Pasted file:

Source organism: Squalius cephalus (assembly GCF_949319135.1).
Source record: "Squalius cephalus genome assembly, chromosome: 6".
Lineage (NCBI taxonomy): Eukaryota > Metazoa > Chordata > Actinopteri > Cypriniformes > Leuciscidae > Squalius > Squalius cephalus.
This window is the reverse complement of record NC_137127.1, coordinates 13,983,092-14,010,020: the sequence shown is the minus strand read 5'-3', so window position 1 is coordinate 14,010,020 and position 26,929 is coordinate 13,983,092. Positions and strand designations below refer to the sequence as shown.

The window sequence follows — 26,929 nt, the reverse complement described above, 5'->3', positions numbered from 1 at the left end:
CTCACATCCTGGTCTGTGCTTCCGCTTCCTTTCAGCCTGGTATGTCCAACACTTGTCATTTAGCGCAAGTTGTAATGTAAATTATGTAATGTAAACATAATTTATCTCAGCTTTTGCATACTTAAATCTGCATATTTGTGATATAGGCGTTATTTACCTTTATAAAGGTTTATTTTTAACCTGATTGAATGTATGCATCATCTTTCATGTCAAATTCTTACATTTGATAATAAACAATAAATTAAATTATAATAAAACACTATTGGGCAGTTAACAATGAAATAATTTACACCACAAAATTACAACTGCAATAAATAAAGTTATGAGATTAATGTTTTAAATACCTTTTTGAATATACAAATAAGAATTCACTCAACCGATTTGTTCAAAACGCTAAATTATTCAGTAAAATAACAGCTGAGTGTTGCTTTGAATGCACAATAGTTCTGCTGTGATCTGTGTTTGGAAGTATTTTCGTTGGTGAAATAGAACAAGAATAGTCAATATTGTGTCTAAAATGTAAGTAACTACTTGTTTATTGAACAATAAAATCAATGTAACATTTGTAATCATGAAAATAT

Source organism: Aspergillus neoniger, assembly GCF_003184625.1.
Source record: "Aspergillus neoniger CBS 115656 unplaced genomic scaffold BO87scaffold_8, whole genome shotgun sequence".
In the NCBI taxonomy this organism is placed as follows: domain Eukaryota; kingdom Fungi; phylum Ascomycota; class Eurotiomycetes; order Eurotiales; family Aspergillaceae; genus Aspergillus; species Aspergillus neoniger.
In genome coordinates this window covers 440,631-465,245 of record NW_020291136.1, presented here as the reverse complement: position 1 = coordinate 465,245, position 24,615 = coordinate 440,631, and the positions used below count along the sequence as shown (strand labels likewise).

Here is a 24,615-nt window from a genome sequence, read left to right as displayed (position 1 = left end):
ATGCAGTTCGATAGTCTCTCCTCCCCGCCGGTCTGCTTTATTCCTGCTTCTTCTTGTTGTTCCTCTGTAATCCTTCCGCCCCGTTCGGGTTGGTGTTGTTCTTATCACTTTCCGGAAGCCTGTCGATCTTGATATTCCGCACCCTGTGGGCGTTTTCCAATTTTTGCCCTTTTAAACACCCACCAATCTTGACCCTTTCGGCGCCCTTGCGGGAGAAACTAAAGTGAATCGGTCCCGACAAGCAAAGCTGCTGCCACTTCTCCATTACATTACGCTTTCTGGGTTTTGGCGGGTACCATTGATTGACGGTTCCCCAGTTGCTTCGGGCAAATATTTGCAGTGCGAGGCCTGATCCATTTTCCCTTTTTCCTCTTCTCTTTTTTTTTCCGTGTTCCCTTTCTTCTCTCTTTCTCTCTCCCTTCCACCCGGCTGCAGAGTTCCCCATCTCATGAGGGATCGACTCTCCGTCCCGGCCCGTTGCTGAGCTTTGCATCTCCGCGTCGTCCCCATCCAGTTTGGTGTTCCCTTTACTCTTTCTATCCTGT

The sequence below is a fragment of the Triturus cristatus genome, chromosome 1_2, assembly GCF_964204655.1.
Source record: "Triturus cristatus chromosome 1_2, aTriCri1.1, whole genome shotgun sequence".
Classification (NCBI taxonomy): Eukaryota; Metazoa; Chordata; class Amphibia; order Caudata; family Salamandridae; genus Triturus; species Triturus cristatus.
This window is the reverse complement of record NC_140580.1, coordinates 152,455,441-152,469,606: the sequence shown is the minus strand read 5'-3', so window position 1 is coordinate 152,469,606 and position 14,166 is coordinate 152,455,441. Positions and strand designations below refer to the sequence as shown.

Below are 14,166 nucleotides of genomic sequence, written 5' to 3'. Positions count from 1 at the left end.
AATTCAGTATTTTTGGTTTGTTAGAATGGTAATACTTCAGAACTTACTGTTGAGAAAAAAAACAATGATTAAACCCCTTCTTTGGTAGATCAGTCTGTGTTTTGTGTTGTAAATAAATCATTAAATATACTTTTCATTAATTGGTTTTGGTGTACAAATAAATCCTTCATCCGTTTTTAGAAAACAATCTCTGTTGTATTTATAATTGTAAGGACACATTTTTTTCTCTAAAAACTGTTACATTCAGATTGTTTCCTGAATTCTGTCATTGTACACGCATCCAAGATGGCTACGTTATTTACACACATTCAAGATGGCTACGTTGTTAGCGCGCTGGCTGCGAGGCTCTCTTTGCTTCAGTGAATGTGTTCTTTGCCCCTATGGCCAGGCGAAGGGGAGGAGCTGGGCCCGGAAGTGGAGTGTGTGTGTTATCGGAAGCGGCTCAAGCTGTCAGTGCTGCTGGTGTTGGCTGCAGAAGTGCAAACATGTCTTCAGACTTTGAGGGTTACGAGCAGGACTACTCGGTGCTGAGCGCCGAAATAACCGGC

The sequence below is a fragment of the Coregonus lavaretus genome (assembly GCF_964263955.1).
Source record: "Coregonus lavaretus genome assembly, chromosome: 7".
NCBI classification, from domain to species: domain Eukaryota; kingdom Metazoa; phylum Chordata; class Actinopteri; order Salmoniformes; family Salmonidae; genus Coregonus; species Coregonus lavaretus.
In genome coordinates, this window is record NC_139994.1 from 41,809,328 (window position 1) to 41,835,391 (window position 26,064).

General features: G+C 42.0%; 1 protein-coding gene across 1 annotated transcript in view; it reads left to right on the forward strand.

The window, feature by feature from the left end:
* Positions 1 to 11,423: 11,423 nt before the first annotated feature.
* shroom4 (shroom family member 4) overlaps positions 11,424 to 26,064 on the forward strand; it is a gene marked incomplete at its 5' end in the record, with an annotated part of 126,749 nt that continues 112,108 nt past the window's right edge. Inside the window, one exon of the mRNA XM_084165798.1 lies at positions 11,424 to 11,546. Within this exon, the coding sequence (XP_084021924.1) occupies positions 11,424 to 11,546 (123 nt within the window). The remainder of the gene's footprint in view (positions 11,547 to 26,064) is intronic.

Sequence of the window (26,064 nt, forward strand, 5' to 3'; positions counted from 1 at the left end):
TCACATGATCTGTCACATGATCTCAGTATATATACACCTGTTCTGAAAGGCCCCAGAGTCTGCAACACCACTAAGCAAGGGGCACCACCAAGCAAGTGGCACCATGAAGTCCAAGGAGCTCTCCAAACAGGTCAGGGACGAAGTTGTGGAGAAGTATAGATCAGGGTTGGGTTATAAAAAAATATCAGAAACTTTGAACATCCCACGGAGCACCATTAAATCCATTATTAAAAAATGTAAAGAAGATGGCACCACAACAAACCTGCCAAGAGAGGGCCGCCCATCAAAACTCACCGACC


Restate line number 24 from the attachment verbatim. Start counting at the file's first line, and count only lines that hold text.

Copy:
The window, feature by feature from the left end: